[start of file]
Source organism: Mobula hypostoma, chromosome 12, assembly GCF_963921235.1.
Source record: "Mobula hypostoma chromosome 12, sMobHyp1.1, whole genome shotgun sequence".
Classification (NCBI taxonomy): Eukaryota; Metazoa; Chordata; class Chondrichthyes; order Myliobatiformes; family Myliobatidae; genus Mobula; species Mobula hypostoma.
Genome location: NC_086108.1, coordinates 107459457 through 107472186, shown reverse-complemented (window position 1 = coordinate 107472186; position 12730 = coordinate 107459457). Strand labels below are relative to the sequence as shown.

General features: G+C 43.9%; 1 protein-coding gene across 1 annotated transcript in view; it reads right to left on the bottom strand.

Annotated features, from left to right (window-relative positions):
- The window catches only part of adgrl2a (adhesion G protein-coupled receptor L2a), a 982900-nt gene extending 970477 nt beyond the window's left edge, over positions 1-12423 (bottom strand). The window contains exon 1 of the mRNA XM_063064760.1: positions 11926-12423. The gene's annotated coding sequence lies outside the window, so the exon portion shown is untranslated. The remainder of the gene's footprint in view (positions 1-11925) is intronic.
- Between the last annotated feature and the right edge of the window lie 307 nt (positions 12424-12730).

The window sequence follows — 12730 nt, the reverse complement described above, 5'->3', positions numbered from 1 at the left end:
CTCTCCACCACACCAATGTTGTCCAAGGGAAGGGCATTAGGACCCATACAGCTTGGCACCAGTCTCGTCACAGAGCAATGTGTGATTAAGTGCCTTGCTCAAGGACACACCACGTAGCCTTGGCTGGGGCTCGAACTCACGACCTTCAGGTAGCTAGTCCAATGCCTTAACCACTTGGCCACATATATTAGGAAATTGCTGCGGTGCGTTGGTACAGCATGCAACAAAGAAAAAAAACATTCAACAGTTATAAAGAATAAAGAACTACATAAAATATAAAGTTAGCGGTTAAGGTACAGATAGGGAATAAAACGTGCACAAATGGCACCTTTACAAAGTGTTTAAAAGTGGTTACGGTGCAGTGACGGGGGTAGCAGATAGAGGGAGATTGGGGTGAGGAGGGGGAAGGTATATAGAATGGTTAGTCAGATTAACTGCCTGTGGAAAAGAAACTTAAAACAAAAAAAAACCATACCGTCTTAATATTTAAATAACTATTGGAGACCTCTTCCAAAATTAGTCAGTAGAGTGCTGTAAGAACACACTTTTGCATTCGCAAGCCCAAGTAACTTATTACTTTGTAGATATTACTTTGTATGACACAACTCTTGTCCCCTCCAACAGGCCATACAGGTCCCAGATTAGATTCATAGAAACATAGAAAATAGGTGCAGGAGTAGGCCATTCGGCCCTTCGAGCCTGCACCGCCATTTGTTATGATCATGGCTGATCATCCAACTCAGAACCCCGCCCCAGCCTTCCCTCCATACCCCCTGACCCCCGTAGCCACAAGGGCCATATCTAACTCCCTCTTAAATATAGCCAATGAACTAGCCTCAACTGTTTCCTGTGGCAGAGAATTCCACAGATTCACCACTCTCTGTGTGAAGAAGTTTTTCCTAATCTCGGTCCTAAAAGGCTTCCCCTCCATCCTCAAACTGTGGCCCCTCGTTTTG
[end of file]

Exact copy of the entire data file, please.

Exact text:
Source organism: Mobula hypostoma, chromosome 12, assembly GCF_963921235.1.
Source record: "Mobula hypostoma chromosome 12, sMobHyp1.1, whole genome shotgun sequence".
Classification (NCBI taxonomy): Eukaryota; Metazoa; Chordata; class Chondrichthyes; order Myliobatiformes; family Myliobatidae; genus Mobula; species Mobula hypostoma.
Genome location: NC_086108.1, coordinates 107459457 through 107472186, shown reverse-complemented (window position 1 = coordinate 107472186; position 12730 = coordinate 107459457). Strand labels below are relative to the sequence as shown.

General features: G+C 43.9%; 1 protein-coding gene across 1 annotated transcript in view; it reads right to left on the bottom strand.

Annotated features, from left to right (window-relative positions):
- The window catches only part of adgrl2a (adhesion G protein-coupled receptor L2a), a 982900-nt gene extending 970477 nt beyond the window's left edge, over positions 1-12423 (bottom strand). The window contains exon 1 of the mRNA XM_063064760.1: positions 11926-12423. The gene's annotated coding sequence lies outside the window, so the exon portion shown is untranslated. The remainder of the gene's footprint in view (positions 1-11925) is intronic.
- Between the last annotated feature and the right edge of the window lie 307 nt (positions 12424-12730).

The window sequence follows — 12730 nt, the reverse complement described above, 5'->3', positions numbered from 1 at the left end:
CTCTCCACCACACCAATGTTGTCCAAGGGAAGGGCATTAGGACCCATACAGCTTGGCACCAGTCTCGTCACAGAGCAATGTGTGATTAAGTGCCTTGCTCAAGGACACACCACGTAGCCTTGGCTGGGGCTCGAACTCACGACCTTCAGGTAGCTAGTCCAATGCCTTAACCACTTGGCCACATATATTAGGAAATTGCTGCGGTGCGTTGGTACAGCATGCAACAAAGAAAAAAAACATTCAACAGTTATAAAGAATAAAGAACTACATAAAATATAAAGTTAGCGGTTAAGGTACAGATAGGGAATAAAACGTGCACAAATGGCACCTTTACAAAGTGTTTAAAAGTGGTTACGGTGCAGTGACGGGGGTAGCAGATAGAGGGAGATTGGGGTGAGGAGGGGGAAGGTATATAGAATGGTTAGTCAGATTAACTGCCTGTGGAAAAGAAACTTAAAACAAAAAAAAACCATACCGTCTTAATATTTAAATAACTATTGGAGACCTCTTCCAAAATTAGTCAGTAGAGTGCTGTAAGAACACACTTTTGCATTCGCAAGCCCAAGTAACTTATTACTTTGTAGATATTACTTTGTATGACACAACTCTTGTCCCCTCCAACAGGCCATACAGGTCCCAGATTAGATTCATAGAAACATAGAAAATAGGTGCAGGAGTAGGCCATTCGGCCCTTCGAGCCTGCACCGCCATTTGTTATGATCATGGCTGATCATCCAACTCAGAACCCCGCCCCAGCCTTCCCTCCATACCCCCTGACCCCCGTAGCCACAAGGGCCATATCTAACTCCCTCTTAAATATAGCCAATGAACTAGCCTCAACTGTTTCCTGTGGCAGAGAATTCCACAGATTCACCACTCTCTGTGTGAAGAAGTTTTTCCTAATCTCGGTCCTAAAAGGCTTCCCCTCCATCCTCAAACTGTGGCCCCTCGTTTTG